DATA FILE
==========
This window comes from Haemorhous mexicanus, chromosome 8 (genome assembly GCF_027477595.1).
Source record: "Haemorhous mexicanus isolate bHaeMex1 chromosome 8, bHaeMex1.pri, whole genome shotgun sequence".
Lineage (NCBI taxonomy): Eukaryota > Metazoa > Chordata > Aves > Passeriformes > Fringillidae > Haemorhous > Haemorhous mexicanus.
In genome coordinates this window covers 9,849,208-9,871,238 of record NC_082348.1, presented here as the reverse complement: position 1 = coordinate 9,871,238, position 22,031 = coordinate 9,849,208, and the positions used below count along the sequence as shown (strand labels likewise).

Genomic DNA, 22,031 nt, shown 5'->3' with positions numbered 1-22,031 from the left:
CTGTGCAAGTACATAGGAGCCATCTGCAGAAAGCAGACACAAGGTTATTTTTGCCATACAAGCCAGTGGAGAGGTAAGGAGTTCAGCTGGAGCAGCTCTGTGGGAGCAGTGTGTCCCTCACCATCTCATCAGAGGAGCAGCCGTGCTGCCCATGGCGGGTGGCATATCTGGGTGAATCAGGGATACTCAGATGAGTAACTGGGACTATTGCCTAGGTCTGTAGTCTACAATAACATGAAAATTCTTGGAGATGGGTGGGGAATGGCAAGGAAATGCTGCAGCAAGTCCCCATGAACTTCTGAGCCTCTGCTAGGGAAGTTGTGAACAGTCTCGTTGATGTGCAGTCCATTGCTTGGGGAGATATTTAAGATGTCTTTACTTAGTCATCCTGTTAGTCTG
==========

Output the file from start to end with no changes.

This window comes from Haemorhous mexicanus, chromosome 8 (genome assembly GCF_027477595.1).
Source record: "Haemorhous mexicanus isolate bHaeMex1 chromosome 8, bHaeMex1.pri, whole genome shotgun sequence".
Lineage (NCBI taxonomy): Eukaryota > Metazoa > Chordata > Aves > Passeriformes > Fringillidae > Haemorhous > Haemorhous mexicanus.
In genome coordinates this window covers 9,849,208-9,871,238 of record NC_082348.1, presented here as the reverse complement: position 1 = coordinate 9,871,238, position 22,031 = coordinate 9,849,208, and the positions used below count along the sequence as shown (strand labels likewise).

Genomic DNA, 22,031 nt, shown 5'->3' with positions numbered 1-22,031 from the left:
CTGTGCAAGTACATAGGAGCCATCTGCAGAAAGCAGACACAAGGTTATTTTTGCCATACAAGCCAGTGGAGAGGTAAGGAGTTCAGCTGGAGCAGCTCTGTGGGAGCAGTGTGTCCCTCACCATCTCATCAGAGGAGCAGCCGTGCTGCCCATGGCGGGTGGCATATCTGGGTGAATCAGGGATACTCAGATGAGTAACTGGGACTATTGCCTAGGTCTGTAGTCTACAATAACATGAAAATTCTTGGAGATGGGTGGGGAATGGCAAGGAAATGCTGCAGCAAGTCCCCATGAACTTCTGAGCCTCTGCTAGGGAAGTTGTGAACAGTCTCGTTGATGTGCAGTCCATTGCTTGGGGAGATATTTAAGATGTCTTTACTTAGTCATCCTGTTAGTCTG